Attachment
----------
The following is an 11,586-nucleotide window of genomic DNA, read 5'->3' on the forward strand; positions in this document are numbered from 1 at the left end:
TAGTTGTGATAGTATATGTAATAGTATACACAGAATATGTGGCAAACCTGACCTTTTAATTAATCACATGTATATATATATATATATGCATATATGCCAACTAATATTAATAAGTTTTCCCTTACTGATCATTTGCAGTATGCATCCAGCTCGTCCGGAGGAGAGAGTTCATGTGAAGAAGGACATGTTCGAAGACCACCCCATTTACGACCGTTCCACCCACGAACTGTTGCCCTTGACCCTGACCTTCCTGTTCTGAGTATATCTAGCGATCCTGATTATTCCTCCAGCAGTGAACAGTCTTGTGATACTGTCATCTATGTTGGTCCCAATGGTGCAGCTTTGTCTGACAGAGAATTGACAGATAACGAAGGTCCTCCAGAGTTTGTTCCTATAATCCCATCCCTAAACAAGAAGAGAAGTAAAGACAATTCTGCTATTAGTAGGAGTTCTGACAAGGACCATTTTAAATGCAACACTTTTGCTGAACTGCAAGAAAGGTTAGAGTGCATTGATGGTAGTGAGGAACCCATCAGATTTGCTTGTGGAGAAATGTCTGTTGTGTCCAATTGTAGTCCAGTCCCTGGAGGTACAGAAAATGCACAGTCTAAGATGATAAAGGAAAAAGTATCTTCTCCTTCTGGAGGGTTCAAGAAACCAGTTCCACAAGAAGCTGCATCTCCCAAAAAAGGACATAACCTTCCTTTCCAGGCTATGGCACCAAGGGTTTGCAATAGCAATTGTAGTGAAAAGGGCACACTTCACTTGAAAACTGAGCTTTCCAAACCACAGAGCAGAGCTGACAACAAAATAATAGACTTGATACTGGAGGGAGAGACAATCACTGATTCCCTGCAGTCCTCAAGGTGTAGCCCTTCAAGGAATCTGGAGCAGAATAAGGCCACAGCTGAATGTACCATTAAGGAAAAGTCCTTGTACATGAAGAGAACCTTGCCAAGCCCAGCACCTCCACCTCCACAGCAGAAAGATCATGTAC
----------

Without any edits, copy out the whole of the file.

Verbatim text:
The following is an 11,586-nucleotide window of genomic DNA, read 5'->3' on the forward strand; positions in this document are numbered from 1 at the left end:
TAGTTGTGATAGTATATGTAATAGTATACACAGAATATGTGGCAAACCTGACCTTTTAATTAATCACATGTATATATATATATATATGCATATATGCCAACTAATATTAATAAGTTTTCCCTTACTGATCATTTGCAGTATGCATCCAGCTCGTCCGGAGGAGAGAGTTCATGTGAAGAAGGACATGTTCGAAGACCACCCCATTTACGACCGTTCCACCCACGAACTGTTGCCCTTGACCCTGACCTTCCTGTTCTGAGTATATCTAGCGATCCTGATTATTCCTCCAGCAGTGAACAGTCTTGTGATACTGTCATCTATGTTGGTCCCAATGGTGCAGCTTTGTCTGACAGAGAATTGACAGATAACGAAGGTCCTCCAGAGTTTGTTCCTATAATCCCATCCCTAAACAAGAAGAGAAGTAAAGACAATTCTGCTATTAGTAGGAGTTCTGACAAGGACCATTTTAAATGCAACACTTTTGCTGAACTGCAAGAAAGGTTAGAGTGCATTGATGGTAGTGAGGAACCCATCAGATTTGCTTGTGGAGAAATGTCTGTTGTGTCCAATTGTAGTCCAGTCCCTGGAGGTACAGAAAATGCACAGTCTAAGATGATAAAGGAAAAAGTATCTTCTCCTTCTGGAGGGTTCAAGAAACCAGTTCCACAAGAAGCTGCATCTCCCAAAAAAGGACATAACCTTCCTTTCCAGGCTATGGCACCAAGGGTTTGCAATAGCAATTGTAGTGAAAAGGGCACACTTCACTTGAAAACTGAGCTTTCCAAACCACAGAGCAGAGCTGACAACAAAATAATAGACTTGATACTGGAGGGAGAGACAATCACTGATTCCCTGCAGTCCTCAAGGTGTAGCCCTTCAAGGAATCTGGAGCAGAATAAGGCCACAGCTGAATGTACCATTAAGGAAAAGTCCTTGTACATGAAGAGAACCTTGCCAAGCCCAGCACCTCCACCTCCACAGCAGAAAGATCATGTAC